Friday, October 30, 2009

The Highest Race in West Virginia Went Off With a Bang!




As we awoke that Saturday morning, the weather wasn’t exactly what we had hoped for. There were a few clouds and a bit of mist, but that didn’t keep our runners inside! When the 5K race was nearing its starting time, we rang the five-minute warning bell and the racers began to descend upon the starting line. What started out as just an idea was finally becoming reality. We had 14 runners for our very first 5K race. The 3.1-mile race looped around the Mountain Institute’s property, starting in the parking lot, following the driveway towards the Earth Shelter. Once there, the runners ran off into the fields and back around for a dramatic finish on our high planes. All of our runners did extremely well, especially considering the hilly course and the weather conditions. I would like to congratulate Robbie Kimmich for finishing first place overall, with a course record time of 19:31. The first place in the female division was Sara Litzau, with a course record time of 25:31.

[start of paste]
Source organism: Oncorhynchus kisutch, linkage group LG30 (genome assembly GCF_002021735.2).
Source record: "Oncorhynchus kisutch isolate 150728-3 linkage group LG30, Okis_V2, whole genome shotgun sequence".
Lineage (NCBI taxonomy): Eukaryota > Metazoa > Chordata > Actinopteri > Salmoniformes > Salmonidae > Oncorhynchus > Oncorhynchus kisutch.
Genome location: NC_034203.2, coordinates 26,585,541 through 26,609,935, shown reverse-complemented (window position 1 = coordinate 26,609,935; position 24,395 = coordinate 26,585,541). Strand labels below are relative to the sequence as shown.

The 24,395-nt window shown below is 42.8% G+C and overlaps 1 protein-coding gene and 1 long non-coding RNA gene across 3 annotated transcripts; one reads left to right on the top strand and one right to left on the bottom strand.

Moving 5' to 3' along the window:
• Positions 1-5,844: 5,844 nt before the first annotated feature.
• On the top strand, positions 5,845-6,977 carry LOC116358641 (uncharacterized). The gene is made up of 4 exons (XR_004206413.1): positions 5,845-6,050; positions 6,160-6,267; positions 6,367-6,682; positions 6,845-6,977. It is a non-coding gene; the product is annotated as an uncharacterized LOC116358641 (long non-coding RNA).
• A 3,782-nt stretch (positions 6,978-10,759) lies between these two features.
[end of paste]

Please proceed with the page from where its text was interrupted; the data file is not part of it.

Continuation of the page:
After all of our 5K racers finished we got ready for our next race, the Half Marathon. We had six participants at the starting line, including our own Adam Sewell who had just finished running in the 5K! He decided to run in both races. This option will be given out next year as our “King/Queen of the Mountain Race”.